- Be password savvy. Choose passwords that are easy for you remember but difficult for other people to guess - ideally a combination of letters and numbers. Change passwords regularly. Memorize passwords rather than writing them down and leaving them near your computer or in your wallet. And avoid using auto-logon programs or selecting "Remember my password."
- Use anti-virus and firewall protection. Anti-virus and personal firewall software not only protects the data on your computer, but also prevents it from being used as a platform to attack other computers. Update it regularly: The latest versions will alert you when the manufacturer has updates available.
- Back up your data. Back up your important computer files to a zip disk, CD, or USB drive at least once a month.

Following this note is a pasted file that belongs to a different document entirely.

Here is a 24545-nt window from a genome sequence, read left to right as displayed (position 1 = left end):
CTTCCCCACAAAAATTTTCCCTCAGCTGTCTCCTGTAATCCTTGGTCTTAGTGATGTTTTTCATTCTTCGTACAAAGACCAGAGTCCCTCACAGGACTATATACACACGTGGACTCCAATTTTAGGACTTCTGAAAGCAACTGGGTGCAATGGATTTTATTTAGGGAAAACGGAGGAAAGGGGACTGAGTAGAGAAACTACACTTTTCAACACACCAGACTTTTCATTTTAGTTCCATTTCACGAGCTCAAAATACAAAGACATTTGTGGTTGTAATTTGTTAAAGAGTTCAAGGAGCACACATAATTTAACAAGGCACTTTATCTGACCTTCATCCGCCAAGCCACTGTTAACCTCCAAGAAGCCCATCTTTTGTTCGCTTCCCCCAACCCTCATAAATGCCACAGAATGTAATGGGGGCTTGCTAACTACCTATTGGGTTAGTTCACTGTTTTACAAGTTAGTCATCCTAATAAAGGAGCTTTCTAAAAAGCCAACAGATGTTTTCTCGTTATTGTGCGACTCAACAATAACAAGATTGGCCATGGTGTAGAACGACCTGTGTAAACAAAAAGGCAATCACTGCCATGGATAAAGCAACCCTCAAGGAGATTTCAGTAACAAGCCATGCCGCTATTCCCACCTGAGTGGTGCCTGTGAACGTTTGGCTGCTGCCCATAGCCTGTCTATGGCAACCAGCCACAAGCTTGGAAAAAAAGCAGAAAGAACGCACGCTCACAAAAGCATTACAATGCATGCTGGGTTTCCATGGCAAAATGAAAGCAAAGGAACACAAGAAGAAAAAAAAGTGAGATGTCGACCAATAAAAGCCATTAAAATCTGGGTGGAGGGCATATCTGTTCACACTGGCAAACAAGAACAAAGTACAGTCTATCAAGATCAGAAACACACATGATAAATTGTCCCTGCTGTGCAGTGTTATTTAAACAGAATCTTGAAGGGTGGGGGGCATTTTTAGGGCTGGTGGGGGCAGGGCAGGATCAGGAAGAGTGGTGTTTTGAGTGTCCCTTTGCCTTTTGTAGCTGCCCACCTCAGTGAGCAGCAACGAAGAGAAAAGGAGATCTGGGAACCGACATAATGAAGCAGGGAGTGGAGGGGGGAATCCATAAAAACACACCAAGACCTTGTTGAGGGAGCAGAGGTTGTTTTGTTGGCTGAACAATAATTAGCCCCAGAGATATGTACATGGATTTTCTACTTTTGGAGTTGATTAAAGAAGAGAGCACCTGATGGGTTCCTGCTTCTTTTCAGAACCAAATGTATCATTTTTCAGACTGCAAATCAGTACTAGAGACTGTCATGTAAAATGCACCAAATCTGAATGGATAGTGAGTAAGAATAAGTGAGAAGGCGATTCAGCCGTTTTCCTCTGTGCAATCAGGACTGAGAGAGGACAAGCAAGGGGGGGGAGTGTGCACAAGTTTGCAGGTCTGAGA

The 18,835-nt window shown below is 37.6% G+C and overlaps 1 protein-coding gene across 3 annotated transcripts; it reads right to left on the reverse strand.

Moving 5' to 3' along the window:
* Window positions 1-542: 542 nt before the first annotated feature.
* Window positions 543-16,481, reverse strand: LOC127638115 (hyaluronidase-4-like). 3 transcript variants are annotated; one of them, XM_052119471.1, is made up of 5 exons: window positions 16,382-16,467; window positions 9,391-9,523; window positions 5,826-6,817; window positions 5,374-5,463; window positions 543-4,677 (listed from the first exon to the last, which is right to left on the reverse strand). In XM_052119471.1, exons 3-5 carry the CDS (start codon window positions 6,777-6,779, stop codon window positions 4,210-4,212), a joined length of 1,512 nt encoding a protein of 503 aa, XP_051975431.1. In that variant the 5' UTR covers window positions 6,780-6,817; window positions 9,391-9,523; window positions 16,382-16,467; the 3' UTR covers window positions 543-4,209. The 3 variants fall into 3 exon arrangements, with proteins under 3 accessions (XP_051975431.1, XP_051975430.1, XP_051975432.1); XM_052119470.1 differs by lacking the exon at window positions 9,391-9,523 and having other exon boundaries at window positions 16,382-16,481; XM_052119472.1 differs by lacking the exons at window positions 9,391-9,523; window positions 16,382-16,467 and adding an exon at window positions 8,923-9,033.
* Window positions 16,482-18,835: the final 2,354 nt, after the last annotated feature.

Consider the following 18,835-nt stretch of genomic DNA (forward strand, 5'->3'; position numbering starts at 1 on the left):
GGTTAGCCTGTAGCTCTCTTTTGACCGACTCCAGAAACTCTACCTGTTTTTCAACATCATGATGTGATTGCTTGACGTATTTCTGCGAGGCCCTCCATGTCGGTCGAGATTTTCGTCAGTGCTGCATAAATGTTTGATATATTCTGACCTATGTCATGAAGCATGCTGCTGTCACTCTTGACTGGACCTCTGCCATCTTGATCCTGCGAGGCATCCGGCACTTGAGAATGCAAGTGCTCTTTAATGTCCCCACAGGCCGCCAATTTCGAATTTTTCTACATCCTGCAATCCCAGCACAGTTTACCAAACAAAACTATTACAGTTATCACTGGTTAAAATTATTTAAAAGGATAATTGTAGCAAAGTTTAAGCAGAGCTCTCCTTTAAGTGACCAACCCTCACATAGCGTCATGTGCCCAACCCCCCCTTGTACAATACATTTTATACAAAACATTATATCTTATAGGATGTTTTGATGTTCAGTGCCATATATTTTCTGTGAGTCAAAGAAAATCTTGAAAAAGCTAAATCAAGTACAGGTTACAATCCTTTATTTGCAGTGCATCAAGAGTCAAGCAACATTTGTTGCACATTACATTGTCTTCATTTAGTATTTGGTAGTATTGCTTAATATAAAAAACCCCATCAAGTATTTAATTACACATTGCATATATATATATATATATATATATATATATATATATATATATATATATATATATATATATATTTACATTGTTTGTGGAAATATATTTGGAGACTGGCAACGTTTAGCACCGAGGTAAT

Something phishy going on. Phishing...pharming...spyware...worms...zombies...evil twins: They're sophisticated online scams designed to steal your personal information. What makes these hoaxes especially spooky is that they can be difficult to detect. Check out our list of some of the widely used online scams to protect yourself.
- Check your credit report. Some studies suggest that as many as 80% of credit reports contain errors, so it's smart to check your report for accuracy. While many credit report problems result from simple mistakes, others could be a sign of identity theft.
- Pay your bills on time. Staying current with your payments will go a long way toward getting your credit in shape - and keeping it that way.